The chief complaint by the Iowa Right to Life Committee in the lawsuit filed this week in U.S. District Court is that corporations shouldn’t have to file the simple disclosure statements showing Iowa voters how they are attempting to influence elections.
“Republican and Democratic legislators voted overwhelmingly to strengthen our laws to protect Iowa voters from a flood of anonymous, negative advertisements funded by big corporations,” said Danielson. “Iowa voters deserve full disclosure. Iowans do not want the Iowa Right to Life Committee and other interest groups to take control of our democracy.”
Landmark legislation (Senate File 2354) was passed during the 2010 session is designed to ensure that Iowa voters’ mailboxes and airwaves aren’t filled with a flood of unregulated campaign advertising by big corporations and shadow organizations.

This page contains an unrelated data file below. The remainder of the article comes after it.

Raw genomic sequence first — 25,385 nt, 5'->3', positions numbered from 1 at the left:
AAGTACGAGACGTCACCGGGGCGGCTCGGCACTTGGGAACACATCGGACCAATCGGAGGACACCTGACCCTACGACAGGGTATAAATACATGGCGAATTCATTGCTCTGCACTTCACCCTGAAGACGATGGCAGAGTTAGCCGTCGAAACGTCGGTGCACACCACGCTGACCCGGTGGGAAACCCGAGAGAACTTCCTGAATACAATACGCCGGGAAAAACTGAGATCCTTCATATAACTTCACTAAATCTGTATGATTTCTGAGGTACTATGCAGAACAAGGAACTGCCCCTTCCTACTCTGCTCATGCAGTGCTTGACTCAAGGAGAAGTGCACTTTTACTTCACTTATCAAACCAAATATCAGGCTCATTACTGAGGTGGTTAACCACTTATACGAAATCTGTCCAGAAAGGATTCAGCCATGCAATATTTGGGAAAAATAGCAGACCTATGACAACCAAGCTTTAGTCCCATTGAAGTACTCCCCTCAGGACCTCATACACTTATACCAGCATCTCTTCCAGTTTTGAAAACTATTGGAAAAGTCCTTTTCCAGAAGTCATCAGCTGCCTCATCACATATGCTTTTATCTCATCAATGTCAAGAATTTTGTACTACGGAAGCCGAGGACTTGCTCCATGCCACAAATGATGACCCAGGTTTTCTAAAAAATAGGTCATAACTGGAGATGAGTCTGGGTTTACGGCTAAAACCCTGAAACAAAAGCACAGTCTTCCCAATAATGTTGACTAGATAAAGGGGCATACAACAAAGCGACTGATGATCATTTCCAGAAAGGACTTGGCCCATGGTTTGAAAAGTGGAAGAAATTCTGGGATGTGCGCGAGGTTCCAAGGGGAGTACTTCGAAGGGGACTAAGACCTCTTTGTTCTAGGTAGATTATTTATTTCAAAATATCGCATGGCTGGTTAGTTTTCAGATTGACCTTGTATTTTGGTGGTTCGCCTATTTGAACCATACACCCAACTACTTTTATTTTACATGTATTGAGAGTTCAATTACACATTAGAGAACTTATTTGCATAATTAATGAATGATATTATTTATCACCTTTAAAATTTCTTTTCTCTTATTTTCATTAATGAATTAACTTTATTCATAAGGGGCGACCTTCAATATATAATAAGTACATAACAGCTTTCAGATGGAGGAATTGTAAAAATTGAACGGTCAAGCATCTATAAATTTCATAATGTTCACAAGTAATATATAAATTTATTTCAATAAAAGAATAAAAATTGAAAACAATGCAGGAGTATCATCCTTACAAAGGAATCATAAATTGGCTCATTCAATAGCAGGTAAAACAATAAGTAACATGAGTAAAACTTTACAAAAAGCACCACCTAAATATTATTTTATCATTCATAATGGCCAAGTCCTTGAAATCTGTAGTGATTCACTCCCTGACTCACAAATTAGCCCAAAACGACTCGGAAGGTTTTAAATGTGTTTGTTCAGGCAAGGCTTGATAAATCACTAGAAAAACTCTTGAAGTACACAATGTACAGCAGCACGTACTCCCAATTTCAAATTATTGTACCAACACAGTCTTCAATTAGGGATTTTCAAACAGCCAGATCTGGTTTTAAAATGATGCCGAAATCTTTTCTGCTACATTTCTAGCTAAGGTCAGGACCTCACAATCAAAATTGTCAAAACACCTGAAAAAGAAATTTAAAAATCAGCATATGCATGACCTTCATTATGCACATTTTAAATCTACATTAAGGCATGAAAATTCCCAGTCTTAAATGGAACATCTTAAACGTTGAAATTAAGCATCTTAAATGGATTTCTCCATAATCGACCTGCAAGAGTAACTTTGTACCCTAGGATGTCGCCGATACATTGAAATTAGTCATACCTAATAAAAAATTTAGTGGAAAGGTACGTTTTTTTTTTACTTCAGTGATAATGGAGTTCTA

The Iowa Right to Life Committee did not register to lobby for or against this legislation, according to public records.
“Iowans can be proud of our reputation as a place where elections are about ideas and issues rather than money and attack ads,” said Danielson. “This lawsuit threatens to undermine Iowa’s reputation and helps shadowy special interests — not Iowa voters – decide who’s elected in our state.”
Danielson said he is confident that the Iowa Attorney General’s office will vigorously defend this landmark legislation.